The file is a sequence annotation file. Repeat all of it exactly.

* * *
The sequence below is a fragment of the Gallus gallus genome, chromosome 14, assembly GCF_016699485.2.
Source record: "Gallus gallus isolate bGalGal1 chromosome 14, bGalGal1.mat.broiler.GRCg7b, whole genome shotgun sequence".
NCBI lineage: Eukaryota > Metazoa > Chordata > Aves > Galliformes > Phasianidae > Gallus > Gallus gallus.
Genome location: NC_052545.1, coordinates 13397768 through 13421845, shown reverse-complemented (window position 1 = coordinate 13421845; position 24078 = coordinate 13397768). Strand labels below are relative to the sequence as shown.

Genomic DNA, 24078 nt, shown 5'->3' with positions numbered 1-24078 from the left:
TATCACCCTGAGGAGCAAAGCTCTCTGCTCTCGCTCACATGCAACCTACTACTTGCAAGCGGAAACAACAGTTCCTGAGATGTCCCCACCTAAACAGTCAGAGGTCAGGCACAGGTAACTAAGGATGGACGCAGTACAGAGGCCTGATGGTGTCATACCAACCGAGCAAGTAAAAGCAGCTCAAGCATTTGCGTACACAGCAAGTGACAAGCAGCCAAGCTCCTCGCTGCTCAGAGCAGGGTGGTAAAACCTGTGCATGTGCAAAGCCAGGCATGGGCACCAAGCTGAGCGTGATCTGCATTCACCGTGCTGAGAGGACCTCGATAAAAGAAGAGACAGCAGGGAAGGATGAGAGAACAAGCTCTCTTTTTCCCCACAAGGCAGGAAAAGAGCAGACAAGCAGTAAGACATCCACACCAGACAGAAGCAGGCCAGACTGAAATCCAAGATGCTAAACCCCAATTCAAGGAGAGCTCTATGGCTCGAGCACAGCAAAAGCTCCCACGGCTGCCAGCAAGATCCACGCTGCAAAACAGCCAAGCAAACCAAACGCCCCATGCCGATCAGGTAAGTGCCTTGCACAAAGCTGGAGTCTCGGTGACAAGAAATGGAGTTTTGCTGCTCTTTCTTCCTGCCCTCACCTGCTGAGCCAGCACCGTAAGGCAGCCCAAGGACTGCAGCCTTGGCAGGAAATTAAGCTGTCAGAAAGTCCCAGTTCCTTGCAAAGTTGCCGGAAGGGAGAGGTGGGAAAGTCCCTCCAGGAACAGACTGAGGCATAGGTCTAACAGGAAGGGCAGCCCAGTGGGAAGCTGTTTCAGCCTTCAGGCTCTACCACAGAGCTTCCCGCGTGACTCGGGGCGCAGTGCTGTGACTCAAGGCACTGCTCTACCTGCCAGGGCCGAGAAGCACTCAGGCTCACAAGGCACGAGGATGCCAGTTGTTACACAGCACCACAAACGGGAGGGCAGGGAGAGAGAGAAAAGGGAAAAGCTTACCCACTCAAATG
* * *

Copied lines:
The sequence below is a fragment of the Gallus gallus genome, chromosome 14, assembly GCF_016699485.2.
Source record: "Gallus gallus isolate bGalGal1 chromosome 14, bGalGal1.mat.broiler.GRCg7b, whole genome shotgun sequence".
NCBI lineage: Eukaryota > Metazoa > Chordata > Aves > Galliformes > Phasianidae > Gallus > Gallus gallus.
Genome location: NC_052545.1, coordinates 13397768 through 13421845, shown reverse-complemented (window position 1 = coordinate 13421845; position 24078 = coordinate 13397768). Strand labels below are relative to the sequence as shown.

Genomic DNA, 24078 nt, shown 5'->3' with positions numbered 1-24078 from the left:
TATCACCCTGAGGAGCAAAGCTCTCTGCTCTCGCTCACATGCAACCTACTACTTGCAAGCGGAAACAACAGTTCCTGAGATGTCCCCACCTAAACAGTCAGAGGTCAGGCACAGGTAACTAAGGATGGACGCAGTACAGAGGCCTGATGGTGTCATACCAACCGAGCAAGTAAAAGCAGCTCAAGCATTTGCGTACACAGCAAGTGACAAGCAGCCAAGCTCCTCGCTGCTCAGAGCAGGGTGGTAAAACCTGTGCATGTGCAAAGCCAGGCATGGGCACCAAGCTGAGCGTGATCTGCATTCACCGTGCTGAGAGGACCTCGATAAAAGAAGAGACAGCAGGGAAGGATGAGAGAACAAGCTCTCTTTTTCCCCACAAGGCAGGAAAAGAGCAGACAAGCAGTAAGACATCCACACCAGACAGAAGCAGGCCAGACTGAAATCCAAGATGCTAAACCCCAATTCAAGGAGAGCTCTATGGCTCGAGCACAGCAAAAGCTCCCACGGCTGCCAGCAAGATCCACGCTGCAAAACAGCCAAGCAAACCAAACGCCCCATGCCGATCAGGTAAGTGCCTTGCACAAAGCTGGAGTCTCGGTGACAAGAAATGGAGTTTTGCTGCTCTTTCTTCCTGCCCTCACCTGCTGAGCCAGCACCGTAAGGCAGCCCAAGGACTGCAGCCTTGGCAGGAAATTAAGCTGTCAGAAAGTCCCAGTTCCTTGCAAAGTTGCCGGAAGGGAGAGGTGGGAAAGTCCCTCCAGGAACAGACTGAGGCATAGGTCTAACAGGAAGGGCAGCCCAGTGGGAAGCTGTTTCAGCCTTCAGGCTCTACCACAGAGCTTCCCGCGTGACTCGGGGCGCAGTGCTGTGACTCAAGGCACTGCTCTACCTGCCAGGGCCGAGAAGCACTCAGGCTCACAAGGCACGAGGATGCCAGTTGTTACACAGCACCACAAACGGGAGGGCAGGGAGAGAGAGAAAAGGGAAAAGCTTACCCACTCAAATG